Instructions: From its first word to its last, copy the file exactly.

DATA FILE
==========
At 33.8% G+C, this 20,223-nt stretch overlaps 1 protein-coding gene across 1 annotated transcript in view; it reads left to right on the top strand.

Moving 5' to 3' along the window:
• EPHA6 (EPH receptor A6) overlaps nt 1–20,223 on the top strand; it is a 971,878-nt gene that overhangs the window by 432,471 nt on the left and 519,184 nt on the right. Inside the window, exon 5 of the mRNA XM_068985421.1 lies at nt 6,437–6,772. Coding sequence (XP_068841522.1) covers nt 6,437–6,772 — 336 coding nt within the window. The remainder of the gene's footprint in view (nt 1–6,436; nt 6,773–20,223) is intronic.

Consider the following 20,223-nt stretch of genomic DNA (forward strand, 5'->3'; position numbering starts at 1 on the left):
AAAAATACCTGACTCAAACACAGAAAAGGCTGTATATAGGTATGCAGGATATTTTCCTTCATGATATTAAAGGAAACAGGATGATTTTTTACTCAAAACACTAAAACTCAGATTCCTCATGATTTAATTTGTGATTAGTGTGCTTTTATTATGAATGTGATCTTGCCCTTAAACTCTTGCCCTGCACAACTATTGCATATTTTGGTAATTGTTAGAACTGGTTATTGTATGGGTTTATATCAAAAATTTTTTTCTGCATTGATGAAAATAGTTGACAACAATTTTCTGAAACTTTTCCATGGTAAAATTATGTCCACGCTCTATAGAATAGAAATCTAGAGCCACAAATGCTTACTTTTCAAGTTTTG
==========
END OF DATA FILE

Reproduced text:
At 33.8% G+C, this 20,223-nt stretch overlaps 1 protein-coding gene across 1 annotated transcript in view; it reads left to right on the top strand.

Moving 5' to 3' along the window:
• EPHA6 (EPH receptor A6) overlaps nt 1–20,223 on the top strand; it is a 971,878-nt gene that overhangs the window by 432,471 nt on the left and 519,184 nt on the right. Inside the window, exon 5 of the mRNA XM_068985421.1 lies at nt 6,437–6,772. Coding sequence (XP_068841522.1) covers nt 6,437–6,772 — 336 coding nt within the window. The remainder of the gene's footprint in view (nt 1–6,436; nt 6,773–20,223) is intronic.

Consider the following 20,223-nt stretch of genomic DNA (forward strand, 5'->3'; position numbering starts at 1 on the left):
AAAAATACCTGACTCAAACACAGAAAAGGCTGTATATAGGTATGCAGGATATTTTCCTTCATGATATTAAAGGAAACAGGATGATTTTTTACTCAAAACACTAAAACTCAGATTCCTCATGATTTAATTTGTGATTAGTGTGCTTTTATTATGAATGTGATCTTGCCCTTAAACTCTTGCCCTGCACAACTATTGCATATTTTGGTAATTGTTAGAACTGGTTATTGTATGGGTTTATATCAAAAATTTTTTTCTGCATTGATGAAAATAGTTGACAACAATTTTCTGAAACTTTTCCATGGTAAAATTATGTCCACGCTCTATAGAATAGAAATCTAGAGCCACAAATGCTTACTTTTCAAGTTTTG